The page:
Thursday, 23 May 2013


This morning I'm on BBC Radio Leicester, speaking live in the studio with Jonathan Lampon (photo above) just after 0800 about the Woolwich incident and its ramifications for community relations. Here's a transcript of the interview.
JL: Let’s turn our attention to our top story this morning – and Leicestershire Police says it has no cause to believe that there’s any increased threat to communities here, following the death of a soldier in a suspected terror attack in Woolwich. This morning it’s emerged that the two suspects were already known to MI5. Twenty-five year old army drummer Lee Rigby was killed by suspected Muslim extremists, wielding knives and a meat cleaver. Well Richard Barrat is the former head of Counter Terrorism at MI6; he says it’s impossible to keep a 24-hour watch on everyone who’s ever expressed radical views.
RB: First there’s a question of resources, but then also there’s a question of legality and beyond that I think there’s a whole question of values. I mean, what sort of society are we trying to protect? I don’t think there’s any way that the security service can sort of just close down the activity, put them all on security bracelets or bang them up or whatever of anybody who has expressed a radical view. That would be ridiculous; it would move us into a society that we don’t want to live in.
JL: Well police in Leicester are calling for calm and are working in neighbourhoods to reassure people. We spoke to members of the Muslim community here and some feel that Islam is once again taking the blame for this particular incident. [vox pop with two local Muslims]
JL: Well listening to that in the studio with me is George Ballentyne from the Leicester Council of Faiths. George, welcome to the programme.
GMB: Good morning.
JL: Just listening to that, do you think that this case in London is likely to cause tensions among communities?
GMB: Well I think it would be very naive to say that it wouldn’t. It just can’t help but cause some kind of tension. But of course the important thing is how that’s managed and I think that we can play a big role in making sure things don’t go out of proportion or escalate out of hand and I think that there are well-intentioned, strong-willed people who are helping to manage this so that the best possible outcome comes for everybody.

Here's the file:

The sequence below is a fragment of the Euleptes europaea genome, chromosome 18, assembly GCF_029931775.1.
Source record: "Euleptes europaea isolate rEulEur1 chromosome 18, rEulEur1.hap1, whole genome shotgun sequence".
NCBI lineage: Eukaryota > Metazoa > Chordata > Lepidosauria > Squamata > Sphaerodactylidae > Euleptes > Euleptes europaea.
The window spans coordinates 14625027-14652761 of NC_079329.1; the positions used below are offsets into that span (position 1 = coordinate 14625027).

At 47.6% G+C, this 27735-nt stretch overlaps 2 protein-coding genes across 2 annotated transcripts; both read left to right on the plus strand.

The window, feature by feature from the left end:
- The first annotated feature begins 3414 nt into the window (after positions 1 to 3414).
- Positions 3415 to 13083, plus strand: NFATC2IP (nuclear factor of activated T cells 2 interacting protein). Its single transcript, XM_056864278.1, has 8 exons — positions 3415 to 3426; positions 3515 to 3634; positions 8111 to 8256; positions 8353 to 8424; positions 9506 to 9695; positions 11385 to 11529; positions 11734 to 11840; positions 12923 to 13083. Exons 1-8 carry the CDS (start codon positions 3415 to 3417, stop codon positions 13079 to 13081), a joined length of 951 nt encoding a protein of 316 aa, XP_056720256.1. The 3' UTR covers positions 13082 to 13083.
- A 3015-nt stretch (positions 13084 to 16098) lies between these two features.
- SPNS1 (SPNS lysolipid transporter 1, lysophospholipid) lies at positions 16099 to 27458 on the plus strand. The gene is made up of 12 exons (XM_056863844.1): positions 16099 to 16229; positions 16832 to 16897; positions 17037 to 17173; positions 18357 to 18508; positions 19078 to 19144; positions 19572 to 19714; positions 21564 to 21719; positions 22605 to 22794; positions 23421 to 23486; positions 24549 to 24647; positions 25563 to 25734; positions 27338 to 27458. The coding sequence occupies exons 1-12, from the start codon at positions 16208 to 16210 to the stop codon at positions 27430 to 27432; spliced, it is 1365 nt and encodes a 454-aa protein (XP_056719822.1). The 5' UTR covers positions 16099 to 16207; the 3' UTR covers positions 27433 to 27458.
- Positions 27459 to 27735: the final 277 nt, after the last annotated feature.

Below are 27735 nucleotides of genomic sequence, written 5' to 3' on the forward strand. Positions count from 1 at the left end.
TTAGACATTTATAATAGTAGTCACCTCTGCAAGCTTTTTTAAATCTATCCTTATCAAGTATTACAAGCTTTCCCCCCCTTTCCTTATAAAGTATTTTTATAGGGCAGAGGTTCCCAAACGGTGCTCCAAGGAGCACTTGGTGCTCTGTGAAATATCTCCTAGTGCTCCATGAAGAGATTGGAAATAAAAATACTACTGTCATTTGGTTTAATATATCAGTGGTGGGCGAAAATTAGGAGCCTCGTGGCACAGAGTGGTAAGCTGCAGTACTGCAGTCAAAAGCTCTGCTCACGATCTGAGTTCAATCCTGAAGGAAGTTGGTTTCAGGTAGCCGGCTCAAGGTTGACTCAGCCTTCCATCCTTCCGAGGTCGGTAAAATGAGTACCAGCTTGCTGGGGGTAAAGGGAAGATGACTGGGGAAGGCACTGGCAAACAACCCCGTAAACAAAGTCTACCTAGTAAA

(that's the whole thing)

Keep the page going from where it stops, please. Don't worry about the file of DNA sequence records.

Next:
JL: Why are we in the situation though whereby we have to have an apology from Muslim Council of Britains within minutes of this attack happening? There’s a part of me that finds that finds it all rather distasteful. Because, of course, this is nothing to do with the Muslim community, of course this is nothing to do with religion. These are the case of two individuals – as far as we know that are mentally ill – you don’t do this unless you’re mentally ill. So Is there a bit of a knee-jerk reaction sometimes within communities, do you think?
GMB: Well, If you think about that phrase the “knee jerk reaction” – where it comes from  – that medical test where the doctor hits you on the cartilage under the knee with a little hammer and your leg pops – out that’s a test that something’s healthy and that your leg is functioning properly. something’s healthy and your leg is functioning properly and maybe the idea of making a speedy reaction as a way of trying to pour some oil on the troubled waters is actually a healthy and good thing to do. It would be good if it wasn’t necessary, of course it would be. But it’s also interesting that many people still call for these kind of response and call for statements even though they’re being made, as if they can’t actually see them or can’t hear them. So the fact that they have to be made at all – really, for many people they’re just not penetrating, not getting through to them for some reason.
JL: Again, I mean the clips that we heard there from some members of the Muslim community here in Leicester, they say, you know, that the incident is being blamed and laid at their door, what does the community need to do to (in other words) put off, or get rid of any potential copycat attacks or anything like that?
GMB: Copycat attacks are something that, from all the things I’ve been hearing, you cqn’t really predict them or defend against them – and people do some stupid things under these circumstances, but I think that the real way to try to get beyond this is – We all have a lived experience in Leicester of being with people who are from another faith another culture another ethnic background. I think it would be pretty hard to find anyone in Leicester who doesn’t work alongside a Muslim, or have a Muslim friend or take part in some kind of social activities that mix them with people from other races, faiths and backgrounds and I think it’s being true to our own experience and what we find of people as themselves, that really help get through this, rather than reacting to stereotypes.
JL: George, thank you very much indeed. Well also listening to this and joining us on the line is Andrew Robathan, the Leicestershire South MP, and the Minister of State for the Armed Forces. [extended interview with Andrew Robathan MP]
JL: And just back to you, George Ballentyne from Leicester Council of Faiths, you would agree with that last comment there, wouldn’t you?
GMB: Yes, I think the most important thing now is to allow the legal process to follow through, as it should do. Whatever justification people have tried to give for this act – it’s a crime that’s been committed and it’s in the hands of the law.
JL: Thanks very much for coming in: George Ballentyne there.

A few hours after the interview, Jonathan was gracious enough to tweet me:
@GMBallentyne thank you for coming in with insightful view on community relations following #Woolwich attack.

Follow Jonathan Lampon on Twitter: @jlampon

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